Supplements – American Roulette

August 7, 2012 in Foodland, General, Health Claims, Nutritionism by Joyce Bunderson

In many of my past blogs I have addressed the facts that supplements are not necessary (or even helpful) for most people, and that they may actually increase risks of unhealthy outcomes. It appears that educating the public and stemming the tide of thinking that supplements are necessary, or that we can depend on supplements for health will lead us through some uncomfortable times. This was certainly evident when we came back from our recent trip to Russia and Eastern Europe to find the supplement issue flying in our faces.

First, there was the cover story of the September 2012 Consumer Reports; 10 Surprising Dangers of Vitamins & Supplements; How to protect your family. Second was a rejoinder to the Consumer Reports article titled NPA: Consumer Reports supplements probe is insulting to consumers - NPA is the Natural Products Association. Their response was reported by Elaine Watson, who often covers the responses of the supplement industry to challenges to their marketing arguments, writing in NutraIngredients on August 2, 2012. So I’ll try to share a bit of information to help clarify these two opposing points of view on supplements.

Frankly, the response of the NPA would be fodder for a good laugh about the supplement business, except that so many people are spending their hard earned money on supplements that they don’t need; or even worse, they are increasing their risk of poor health.

Consumer Reports Article

In essence the Consumer Reports article explains that supplements are not risk-free. It tells how some supplements are tainted with prescription drugs or contain some of the same ingredients that prescription drugs contain. The article makes it clear that you CAN overdose on vitamins and minerals; and it provides a chart to set forth the recommended daily intake and safe upper limits are for 10 vitamins and minerals. 

The article cautions consumers to be wary of the so-called ‘warnings’ on labels. Because so many supplements claim to cure major diseases, they try to make a clear argument that supplements are not proven to cure major diseases. Three helpful reference sites provided in the article are: and (the National Institutes of Health’s Office of Dietary Supplements) and lastly,  (the National Center for Complementary and Alternative Medicine.) They cautioned the public to be careful when buying from botanicas.

Consumer Reports encouraged people to stay safe, and get antioxidants from food, not a pill bottle. Like my post (Healthy Bones – Where Do We Go from Here?) of May 29, 2012 on the increase risk of heart attacks from calcium supplements, Consumer Reports uses the same heart risk study, and other research on the effects of supplements as examples to make the argument that supplements for heart health and cancer protection have not been proven. The Consumer Reports article does say that there are some exceptions; and of course, that is true. Their examples include B12 for vegetarians, the elderly, and those that lack sufficient acid production. In addition, pregnant women need folic acid to help prevent spina bifida.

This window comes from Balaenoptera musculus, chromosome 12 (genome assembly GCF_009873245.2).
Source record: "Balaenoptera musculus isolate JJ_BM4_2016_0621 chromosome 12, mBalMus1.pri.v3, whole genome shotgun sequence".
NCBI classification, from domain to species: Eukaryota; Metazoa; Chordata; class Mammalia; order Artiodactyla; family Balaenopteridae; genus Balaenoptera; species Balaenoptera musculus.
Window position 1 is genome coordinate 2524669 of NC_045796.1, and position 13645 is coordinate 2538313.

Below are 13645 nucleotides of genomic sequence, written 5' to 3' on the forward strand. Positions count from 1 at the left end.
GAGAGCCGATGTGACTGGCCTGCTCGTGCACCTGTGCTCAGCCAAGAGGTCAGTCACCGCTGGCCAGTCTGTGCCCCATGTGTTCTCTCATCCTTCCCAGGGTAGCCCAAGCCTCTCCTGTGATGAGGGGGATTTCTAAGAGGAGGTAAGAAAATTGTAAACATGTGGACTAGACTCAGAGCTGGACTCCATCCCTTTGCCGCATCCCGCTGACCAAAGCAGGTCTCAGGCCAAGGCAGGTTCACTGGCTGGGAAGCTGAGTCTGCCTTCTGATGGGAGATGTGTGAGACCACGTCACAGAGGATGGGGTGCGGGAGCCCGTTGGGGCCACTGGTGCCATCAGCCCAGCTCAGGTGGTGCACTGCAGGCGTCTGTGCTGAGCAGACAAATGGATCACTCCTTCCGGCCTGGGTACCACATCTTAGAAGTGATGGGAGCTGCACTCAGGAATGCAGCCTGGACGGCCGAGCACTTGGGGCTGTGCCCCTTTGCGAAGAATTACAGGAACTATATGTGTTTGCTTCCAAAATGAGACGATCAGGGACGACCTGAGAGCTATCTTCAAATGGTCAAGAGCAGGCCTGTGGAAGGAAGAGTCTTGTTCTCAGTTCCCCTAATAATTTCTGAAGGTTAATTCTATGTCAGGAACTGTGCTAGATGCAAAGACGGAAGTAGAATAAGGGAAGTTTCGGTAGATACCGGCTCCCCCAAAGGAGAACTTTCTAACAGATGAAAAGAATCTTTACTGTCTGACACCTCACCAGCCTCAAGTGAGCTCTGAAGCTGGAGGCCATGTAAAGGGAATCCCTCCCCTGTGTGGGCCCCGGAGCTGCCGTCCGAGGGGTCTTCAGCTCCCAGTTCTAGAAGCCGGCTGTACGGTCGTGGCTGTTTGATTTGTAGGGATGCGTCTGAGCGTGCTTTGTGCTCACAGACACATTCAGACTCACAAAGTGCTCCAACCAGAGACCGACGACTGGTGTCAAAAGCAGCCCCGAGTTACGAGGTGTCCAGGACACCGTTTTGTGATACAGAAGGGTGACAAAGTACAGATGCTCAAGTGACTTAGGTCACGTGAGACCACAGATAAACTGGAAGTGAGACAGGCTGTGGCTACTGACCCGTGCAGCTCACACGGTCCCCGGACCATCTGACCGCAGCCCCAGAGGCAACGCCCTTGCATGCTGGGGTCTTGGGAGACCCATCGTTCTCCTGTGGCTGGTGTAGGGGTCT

I appreciated Consumer Reports coming forward and presenting this article; because there are millions of people who are spending unnecessarily on supplements and may even be increasing their risk of poor health. I appreciated the supplement spokespersons who want rogue elements in their industry brought to justice, but they should recognize that the weak regulation of supplements leaves wide latitude for lax or even criminal elements to pander to the illusion that you can get in a few pills the nutrients that a good diet will provide. This lack of strong regulation also attracts both ethical and unethical providers because the pills are cheap to make and profitable to sell.

The NutraIngredients Article

First, I want to say that Natural Products Association (NPA) represents the makers of supplements and is a strong lobbying presence in Washington D.C. for the supplement industry. As far as the Consumer Reports article being insulting to consumers, I did not understand the NPA’s argument. This comment was really directed at only one of the 10 points the consumer reports made, that some people have choked on supplements. Since you can choke on any number of things besides supplements, this somehow insults consumers. Actually, saying this information is insulting for all 10 points seems more of an insult to the good sense of consumers than the reasoned and research-backed information provided by Consumer Reports.  Elaine Watson provided some balance to the NPA comments by quoting Dr. Pieter A. Cohen, MD, from Harvard Medical School, who said:

Although it’s a painful truth for the industry to hear, healthy consumers don’t need supplements.”

“There is no evidence that a healthy person would benefit from obtaining a nutrient from a supplement rather than food.”

“I agree with Consumer Reports that consumers should obtain their nutrients from food, and there’s no need for ‘extra insurance’ from supplements – in fact, for many consumers, supplements might do more harm than good.”  Pieter Cohen, MD

Today, my big recommendation is to take five minutes and listen to a YouTube presentation titled American Roulette by Dr. Cohen. In it he explains so very clearly why we need to be very careful with taking supplements. He inspired the title of this blog.

Good Health Can Be Yummy; it comes in the form of fruits, vegetables, whole grains, nuts, and legumes – skip the supplements unless you have a special need and have been advised by your M.D.